The two annual volumes of the related magazines, Good Words,
edited by Donald Macleod, D.D., and the Sunday Magazine (Isbister and Co., 7s. 6d. each), are as welcome as ever. The subtle difference between them, consisting, we might say, in the mingling of the secular and religious elements, is kept up with great skill. They are admirably contrived to complement each other. In Good Words there is one serial story, "The Pay- master's Boy," by Neil Munro, running through the year; in the Sunday Magazine two, "At the Eleventh Hour," by David Lyall, and "The Touchstone," by Helen Shipton, continued through tax and seven parts respectively. "Short Stories and Sketches" are an important item in both, but fiction is not allowed to pre- ponderate. This is as it should be, but no one knows better than the experienced editors of these magazines that the task of keeping them up to the standard of interest that setures popular faaeur is made thereby much harder. Fill three-fourths of your pages with tales by authors of repute, and success is assured. When, on the contrary, you demand the atten tion of your readers for more serious matters, his labor, 1), hoc opus est. It is chiefly by the miscellaneous contents of the magazines that they ought to be judged. In Good Words we may note the papers on literature (though we must express in passing our dissent from Mr. W. Sharp's encomium on a writer who shall be nameless), on popular science (as,,e.g., Mr. John Ward's description of the great Egyptian reservoir), and on travel (as Mr. F. T. Brillen's "Page of Antarctic History"). In the Sunday Magazine "Sunday Evenings with the Children," a series of established favour which we are glad to see continued ; "Red Letter Days," a set of interesting autobiographical papers by Mrs. L. T. Meade, the Rev. R. F. Horton, Canon Knox Little, and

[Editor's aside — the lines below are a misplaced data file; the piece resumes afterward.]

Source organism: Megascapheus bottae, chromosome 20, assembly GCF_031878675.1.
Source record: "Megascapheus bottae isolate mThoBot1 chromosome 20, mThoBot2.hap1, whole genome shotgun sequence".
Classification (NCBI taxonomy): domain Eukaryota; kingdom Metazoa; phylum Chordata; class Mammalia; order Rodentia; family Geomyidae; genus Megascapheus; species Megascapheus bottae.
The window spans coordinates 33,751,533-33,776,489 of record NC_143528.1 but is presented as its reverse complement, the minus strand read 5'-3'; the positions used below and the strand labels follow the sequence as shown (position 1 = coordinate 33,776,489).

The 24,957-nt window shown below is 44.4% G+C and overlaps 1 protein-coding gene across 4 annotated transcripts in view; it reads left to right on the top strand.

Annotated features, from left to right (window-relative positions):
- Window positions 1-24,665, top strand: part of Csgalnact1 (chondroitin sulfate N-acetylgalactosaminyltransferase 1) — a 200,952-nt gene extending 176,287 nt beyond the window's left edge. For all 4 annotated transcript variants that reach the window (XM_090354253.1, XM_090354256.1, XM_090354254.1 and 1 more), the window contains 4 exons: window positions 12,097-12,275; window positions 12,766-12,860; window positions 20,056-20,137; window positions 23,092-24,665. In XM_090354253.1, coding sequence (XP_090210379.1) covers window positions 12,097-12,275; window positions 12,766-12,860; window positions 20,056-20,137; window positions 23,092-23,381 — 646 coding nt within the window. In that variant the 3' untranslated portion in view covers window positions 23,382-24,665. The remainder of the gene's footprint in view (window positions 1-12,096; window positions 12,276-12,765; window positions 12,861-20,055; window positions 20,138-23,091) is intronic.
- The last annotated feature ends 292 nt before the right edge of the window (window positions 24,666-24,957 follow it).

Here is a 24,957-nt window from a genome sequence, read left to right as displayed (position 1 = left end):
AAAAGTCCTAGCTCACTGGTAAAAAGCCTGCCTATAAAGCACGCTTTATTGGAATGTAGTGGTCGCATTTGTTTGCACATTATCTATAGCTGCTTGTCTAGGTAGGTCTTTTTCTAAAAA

others; and the "Nature Papers," including two by the well- known expert, the Rev. Hugh Macmillan. We are glad to reoog- nise the reasonable tone of Dr. Hayman's paper on "Inexact Statements in Holy Scripture."